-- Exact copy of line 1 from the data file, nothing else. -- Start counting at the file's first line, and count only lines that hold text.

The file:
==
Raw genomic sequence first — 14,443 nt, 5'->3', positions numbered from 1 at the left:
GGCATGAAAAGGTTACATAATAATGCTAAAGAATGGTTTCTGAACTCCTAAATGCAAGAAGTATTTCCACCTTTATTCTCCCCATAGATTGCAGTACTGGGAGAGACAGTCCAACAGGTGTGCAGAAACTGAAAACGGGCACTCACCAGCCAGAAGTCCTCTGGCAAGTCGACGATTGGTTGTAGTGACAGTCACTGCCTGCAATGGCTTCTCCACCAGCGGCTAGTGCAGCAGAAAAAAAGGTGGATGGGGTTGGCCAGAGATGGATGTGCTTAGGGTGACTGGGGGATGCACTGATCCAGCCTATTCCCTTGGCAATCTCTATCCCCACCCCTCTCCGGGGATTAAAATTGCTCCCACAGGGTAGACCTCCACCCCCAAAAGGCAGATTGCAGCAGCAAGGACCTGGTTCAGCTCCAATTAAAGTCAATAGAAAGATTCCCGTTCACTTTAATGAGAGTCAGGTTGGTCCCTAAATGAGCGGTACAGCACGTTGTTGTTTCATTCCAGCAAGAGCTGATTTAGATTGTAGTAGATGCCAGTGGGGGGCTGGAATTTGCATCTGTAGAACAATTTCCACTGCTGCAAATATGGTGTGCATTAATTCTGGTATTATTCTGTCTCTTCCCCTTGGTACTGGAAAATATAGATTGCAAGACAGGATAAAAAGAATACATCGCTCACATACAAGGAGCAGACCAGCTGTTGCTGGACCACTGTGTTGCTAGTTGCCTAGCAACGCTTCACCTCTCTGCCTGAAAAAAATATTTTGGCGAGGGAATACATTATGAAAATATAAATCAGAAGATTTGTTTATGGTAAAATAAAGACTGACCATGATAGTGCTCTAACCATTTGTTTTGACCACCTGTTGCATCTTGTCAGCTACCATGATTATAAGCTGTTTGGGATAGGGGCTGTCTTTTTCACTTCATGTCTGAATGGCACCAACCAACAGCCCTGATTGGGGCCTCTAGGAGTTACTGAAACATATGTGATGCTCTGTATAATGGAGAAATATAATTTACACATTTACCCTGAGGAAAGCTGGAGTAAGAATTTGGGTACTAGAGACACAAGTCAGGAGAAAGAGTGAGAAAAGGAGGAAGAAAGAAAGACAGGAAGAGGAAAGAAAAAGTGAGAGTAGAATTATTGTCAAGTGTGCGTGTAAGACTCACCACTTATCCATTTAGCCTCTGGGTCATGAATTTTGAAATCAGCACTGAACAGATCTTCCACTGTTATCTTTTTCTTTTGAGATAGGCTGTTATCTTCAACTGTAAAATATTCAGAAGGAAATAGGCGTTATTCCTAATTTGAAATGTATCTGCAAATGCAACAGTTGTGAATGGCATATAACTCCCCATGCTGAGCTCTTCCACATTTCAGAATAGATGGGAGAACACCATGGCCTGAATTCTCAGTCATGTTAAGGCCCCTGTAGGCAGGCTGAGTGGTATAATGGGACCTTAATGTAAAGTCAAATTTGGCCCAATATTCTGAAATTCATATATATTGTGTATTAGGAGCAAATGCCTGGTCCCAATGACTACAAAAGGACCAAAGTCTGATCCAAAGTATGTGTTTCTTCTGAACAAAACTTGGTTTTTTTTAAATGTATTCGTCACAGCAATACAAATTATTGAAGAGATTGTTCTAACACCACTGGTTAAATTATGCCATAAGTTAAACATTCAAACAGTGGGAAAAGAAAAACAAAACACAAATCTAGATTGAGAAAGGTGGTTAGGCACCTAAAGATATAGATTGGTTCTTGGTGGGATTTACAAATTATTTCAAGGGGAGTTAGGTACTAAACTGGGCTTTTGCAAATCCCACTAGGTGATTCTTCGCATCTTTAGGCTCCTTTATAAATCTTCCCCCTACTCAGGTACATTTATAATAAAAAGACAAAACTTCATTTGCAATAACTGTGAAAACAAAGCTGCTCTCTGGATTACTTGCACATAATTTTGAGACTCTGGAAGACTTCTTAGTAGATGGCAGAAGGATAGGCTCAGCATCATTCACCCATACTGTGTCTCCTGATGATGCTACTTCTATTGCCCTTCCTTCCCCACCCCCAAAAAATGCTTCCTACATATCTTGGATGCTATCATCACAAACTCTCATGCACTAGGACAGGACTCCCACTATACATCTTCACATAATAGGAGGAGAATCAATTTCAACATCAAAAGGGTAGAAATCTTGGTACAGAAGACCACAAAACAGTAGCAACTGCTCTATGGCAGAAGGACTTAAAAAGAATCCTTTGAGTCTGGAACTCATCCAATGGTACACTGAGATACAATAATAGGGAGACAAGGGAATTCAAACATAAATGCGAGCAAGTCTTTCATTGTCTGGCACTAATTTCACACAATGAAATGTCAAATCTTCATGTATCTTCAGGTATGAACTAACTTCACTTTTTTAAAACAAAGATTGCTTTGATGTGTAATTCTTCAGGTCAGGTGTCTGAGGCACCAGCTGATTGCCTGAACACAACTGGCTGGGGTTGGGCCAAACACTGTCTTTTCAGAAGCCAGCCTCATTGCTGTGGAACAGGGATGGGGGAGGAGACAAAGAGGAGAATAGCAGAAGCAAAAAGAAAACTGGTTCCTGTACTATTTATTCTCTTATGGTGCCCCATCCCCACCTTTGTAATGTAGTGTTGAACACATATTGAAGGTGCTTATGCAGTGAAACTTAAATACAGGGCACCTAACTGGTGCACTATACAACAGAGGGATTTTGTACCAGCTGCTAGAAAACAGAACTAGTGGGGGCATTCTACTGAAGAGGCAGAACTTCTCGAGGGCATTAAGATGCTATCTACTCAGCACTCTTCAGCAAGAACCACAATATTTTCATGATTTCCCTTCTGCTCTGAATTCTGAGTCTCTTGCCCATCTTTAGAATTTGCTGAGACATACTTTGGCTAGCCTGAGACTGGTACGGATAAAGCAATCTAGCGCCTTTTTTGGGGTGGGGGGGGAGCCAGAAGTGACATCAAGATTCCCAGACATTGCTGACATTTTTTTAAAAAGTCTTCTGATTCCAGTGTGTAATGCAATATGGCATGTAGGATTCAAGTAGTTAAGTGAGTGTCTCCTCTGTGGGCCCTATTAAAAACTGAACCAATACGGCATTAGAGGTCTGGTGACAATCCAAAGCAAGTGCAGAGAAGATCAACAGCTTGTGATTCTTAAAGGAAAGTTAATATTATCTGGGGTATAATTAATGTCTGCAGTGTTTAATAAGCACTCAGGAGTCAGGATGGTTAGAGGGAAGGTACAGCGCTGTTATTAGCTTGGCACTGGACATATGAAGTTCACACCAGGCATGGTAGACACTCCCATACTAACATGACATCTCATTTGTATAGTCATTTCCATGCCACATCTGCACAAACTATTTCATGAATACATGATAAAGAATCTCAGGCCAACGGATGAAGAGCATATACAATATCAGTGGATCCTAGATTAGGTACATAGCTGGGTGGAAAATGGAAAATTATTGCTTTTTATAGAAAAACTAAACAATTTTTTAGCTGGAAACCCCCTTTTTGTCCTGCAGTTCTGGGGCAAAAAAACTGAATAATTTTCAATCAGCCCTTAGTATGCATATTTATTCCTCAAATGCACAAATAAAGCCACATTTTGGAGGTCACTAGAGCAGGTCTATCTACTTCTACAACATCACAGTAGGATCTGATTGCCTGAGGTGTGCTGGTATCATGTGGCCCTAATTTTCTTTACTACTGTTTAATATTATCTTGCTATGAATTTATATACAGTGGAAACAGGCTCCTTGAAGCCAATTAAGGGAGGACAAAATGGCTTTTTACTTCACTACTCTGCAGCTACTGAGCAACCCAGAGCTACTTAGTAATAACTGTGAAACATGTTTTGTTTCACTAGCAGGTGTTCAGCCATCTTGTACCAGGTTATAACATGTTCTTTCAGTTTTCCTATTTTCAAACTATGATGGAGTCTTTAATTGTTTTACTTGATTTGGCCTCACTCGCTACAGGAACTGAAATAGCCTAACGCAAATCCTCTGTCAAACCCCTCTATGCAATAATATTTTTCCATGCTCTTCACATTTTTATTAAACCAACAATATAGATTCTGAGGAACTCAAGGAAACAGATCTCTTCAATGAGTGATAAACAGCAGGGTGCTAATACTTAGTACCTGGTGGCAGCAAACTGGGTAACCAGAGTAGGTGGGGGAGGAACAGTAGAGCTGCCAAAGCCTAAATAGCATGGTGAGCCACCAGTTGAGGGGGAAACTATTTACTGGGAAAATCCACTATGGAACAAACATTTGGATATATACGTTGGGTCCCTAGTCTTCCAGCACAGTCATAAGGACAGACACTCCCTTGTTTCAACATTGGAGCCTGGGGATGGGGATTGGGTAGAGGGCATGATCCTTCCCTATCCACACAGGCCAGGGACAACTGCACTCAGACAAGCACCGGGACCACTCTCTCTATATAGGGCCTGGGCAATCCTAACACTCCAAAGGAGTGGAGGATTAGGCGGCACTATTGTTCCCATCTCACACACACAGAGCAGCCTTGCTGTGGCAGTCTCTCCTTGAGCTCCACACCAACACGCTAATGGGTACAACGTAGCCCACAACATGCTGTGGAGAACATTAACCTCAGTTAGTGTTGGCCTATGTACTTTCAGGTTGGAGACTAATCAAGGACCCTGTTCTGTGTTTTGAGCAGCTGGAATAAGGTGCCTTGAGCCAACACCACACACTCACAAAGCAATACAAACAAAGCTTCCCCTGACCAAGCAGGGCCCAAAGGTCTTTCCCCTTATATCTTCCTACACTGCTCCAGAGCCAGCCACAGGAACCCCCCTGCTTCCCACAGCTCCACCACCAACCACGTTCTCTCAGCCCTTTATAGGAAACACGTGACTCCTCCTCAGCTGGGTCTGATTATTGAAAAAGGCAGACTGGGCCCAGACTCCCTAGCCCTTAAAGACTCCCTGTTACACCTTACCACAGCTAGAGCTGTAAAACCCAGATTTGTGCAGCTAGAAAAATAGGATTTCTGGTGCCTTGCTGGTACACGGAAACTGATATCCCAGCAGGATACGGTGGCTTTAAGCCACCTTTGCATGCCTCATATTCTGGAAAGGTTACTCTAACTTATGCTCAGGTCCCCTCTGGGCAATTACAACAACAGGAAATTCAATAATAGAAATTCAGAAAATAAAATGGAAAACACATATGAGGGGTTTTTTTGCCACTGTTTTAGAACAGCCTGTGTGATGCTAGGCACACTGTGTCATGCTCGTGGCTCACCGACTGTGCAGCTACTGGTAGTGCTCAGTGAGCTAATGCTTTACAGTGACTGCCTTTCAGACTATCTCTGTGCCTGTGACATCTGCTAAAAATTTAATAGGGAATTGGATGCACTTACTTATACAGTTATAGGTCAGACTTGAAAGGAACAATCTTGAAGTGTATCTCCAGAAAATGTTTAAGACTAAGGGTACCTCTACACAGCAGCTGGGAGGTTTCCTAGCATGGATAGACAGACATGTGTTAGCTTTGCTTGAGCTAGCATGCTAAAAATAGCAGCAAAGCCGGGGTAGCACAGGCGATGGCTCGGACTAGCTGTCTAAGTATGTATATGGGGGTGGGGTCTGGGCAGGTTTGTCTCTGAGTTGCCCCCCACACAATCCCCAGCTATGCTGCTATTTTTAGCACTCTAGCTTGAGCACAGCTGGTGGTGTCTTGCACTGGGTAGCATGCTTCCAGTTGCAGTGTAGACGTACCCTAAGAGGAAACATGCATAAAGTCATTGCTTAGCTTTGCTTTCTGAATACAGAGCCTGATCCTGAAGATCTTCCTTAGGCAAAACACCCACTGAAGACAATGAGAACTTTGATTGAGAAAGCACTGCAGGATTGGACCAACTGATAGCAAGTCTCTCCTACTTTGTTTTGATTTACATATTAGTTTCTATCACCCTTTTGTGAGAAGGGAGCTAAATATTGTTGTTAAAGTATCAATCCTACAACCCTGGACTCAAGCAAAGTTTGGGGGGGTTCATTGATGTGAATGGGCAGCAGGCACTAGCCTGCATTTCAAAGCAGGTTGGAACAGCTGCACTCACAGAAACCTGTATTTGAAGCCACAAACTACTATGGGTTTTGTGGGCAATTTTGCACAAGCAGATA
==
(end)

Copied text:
Raw genomic sequence first — 14,443 nt, 5'->3', positions numbered from 1 at the left: